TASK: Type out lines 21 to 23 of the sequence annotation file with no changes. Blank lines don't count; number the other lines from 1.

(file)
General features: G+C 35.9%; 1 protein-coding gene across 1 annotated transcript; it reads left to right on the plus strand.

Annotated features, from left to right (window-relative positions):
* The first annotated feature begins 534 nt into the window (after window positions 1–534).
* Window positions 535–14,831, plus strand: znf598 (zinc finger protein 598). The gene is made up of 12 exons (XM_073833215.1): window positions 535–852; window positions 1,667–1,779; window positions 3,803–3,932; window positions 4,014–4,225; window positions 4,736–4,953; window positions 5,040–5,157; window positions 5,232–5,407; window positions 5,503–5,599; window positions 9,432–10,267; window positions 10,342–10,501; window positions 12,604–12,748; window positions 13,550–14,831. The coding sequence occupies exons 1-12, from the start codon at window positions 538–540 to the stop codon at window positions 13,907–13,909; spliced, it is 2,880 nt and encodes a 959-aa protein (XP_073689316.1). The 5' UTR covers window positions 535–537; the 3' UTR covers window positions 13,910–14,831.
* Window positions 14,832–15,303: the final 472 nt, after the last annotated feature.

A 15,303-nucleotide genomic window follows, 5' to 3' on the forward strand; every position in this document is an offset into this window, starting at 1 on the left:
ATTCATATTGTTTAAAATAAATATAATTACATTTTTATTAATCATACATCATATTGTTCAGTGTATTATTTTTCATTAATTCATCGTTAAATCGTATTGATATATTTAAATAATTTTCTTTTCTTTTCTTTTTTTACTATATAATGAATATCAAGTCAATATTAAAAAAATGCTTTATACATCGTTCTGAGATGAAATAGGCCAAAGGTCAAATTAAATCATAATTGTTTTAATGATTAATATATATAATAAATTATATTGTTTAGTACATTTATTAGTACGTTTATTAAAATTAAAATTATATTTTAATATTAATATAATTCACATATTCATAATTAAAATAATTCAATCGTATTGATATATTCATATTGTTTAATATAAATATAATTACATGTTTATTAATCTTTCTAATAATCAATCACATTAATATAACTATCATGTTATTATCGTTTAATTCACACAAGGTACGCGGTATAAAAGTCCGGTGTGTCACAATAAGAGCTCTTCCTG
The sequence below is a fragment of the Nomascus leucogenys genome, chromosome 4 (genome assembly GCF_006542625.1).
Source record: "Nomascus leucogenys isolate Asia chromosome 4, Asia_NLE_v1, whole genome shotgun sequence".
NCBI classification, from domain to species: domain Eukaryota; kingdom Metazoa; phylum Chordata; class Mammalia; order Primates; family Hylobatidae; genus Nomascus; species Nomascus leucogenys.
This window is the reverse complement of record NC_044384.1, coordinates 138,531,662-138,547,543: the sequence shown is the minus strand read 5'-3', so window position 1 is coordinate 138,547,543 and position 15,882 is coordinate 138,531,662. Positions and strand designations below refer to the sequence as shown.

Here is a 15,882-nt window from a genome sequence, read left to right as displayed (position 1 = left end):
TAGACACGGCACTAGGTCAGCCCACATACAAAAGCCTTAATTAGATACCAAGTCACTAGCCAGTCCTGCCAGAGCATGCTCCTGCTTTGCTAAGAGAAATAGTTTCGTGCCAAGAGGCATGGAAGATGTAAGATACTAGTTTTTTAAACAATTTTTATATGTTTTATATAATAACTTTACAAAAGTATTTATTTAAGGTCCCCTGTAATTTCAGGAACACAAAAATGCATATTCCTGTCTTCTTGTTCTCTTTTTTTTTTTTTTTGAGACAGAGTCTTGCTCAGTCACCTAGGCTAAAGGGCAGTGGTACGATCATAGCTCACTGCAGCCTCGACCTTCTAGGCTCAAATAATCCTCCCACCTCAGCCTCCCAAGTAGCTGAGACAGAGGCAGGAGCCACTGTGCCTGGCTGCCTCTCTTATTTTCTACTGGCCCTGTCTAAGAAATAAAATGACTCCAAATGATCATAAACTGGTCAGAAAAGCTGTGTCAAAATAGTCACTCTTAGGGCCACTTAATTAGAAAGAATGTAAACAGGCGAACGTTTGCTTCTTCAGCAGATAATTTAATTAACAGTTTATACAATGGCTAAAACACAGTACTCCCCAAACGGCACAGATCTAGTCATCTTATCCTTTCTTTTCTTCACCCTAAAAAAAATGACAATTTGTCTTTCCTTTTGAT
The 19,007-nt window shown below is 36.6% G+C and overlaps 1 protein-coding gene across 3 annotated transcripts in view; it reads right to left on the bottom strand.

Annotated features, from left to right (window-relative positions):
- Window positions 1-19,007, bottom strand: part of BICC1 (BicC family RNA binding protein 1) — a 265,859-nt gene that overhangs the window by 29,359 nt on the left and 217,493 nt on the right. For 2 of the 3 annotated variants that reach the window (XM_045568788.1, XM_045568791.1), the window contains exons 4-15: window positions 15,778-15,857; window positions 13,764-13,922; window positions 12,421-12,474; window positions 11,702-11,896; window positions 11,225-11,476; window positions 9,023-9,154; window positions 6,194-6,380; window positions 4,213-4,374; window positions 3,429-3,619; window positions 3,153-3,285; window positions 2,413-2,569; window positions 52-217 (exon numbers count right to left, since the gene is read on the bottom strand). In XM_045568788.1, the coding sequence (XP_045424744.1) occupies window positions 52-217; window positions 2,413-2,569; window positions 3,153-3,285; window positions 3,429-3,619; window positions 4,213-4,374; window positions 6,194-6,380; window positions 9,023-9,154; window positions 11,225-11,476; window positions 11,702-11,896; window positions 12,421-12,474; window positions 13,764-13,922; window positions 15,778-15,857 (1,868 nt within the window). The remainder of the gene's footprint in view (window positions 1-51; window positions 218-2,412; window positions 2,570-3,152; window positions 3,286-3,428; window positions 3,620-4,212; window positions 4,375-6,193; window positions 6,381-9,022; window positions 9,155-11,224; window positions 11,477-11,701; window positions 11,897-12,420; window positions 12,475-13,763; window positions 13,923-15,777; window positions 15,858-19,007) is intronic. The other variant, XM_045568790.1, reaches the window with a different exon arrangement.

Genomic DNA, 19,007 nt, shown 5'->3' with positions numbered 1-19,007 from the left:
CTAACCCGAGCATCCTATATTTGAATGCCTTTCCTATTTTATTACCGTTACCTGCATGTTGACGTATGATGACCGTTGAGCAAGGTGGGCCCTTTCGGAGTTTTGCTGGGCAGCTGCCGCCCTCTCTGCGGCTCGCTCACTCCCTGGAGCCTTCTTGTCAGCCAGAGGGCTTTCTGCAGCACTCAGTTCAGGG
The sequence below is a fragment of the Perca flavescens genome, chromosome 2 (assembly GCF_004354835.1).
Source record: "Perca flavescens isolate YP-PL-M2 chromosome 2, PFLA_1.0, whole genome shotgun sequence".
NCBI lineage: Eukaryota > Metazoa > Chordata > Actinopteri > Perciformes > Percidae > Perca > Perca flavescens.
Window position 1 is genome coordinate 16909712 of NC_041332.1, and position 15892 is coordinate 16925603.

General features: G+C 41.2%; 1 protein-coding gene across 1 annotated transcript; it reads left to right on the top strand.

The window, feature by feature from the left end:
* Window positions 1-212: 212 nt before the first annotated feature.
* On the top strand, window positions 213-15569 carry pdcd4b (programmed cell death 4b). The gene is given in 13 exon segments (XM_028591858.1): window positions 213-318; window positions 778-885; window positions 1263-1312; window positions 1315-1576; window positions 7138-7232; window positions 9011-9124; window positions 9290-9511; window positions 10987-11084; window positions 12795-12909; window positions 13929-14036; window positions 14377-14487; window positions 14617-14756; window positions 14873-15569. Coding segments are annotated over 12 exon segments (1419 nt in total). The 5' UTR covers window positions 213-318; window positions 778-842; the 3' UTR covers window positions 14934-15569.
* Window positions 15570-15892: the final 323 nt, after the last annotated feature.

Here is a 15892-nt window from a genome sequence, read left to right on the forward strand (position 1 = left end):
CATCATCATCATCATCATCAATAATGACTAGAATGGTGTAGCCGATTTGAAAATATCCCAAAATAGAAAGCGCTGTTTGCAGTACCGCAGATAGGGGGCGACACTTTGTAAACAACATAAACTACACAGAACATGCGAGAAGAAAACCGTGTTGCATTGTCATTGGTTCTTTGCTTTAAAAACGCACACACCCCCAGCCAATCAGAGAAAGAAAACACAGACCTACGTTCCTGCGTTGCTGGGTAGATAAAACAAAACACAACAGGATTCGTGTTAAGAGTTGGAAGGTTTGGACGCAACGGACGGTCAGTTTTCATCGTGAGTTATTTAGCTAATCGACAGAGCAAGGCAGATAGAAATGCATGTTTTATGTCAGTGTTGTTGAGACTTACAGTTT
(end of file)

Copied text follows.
NCBI lineage: Eukaryota > Metazoa > Chordata > Actinopteri > Perciformes > Percidae > Perca > Perca flavescens.
Window position 1 is genome coordinate 16909712 of NC_041332.1, and position 15892 is coordinate 16925603.

General features: G+C 41.2%; 1 protein-coding gene across 1 annotated transcript; it reads left to right on the top strand.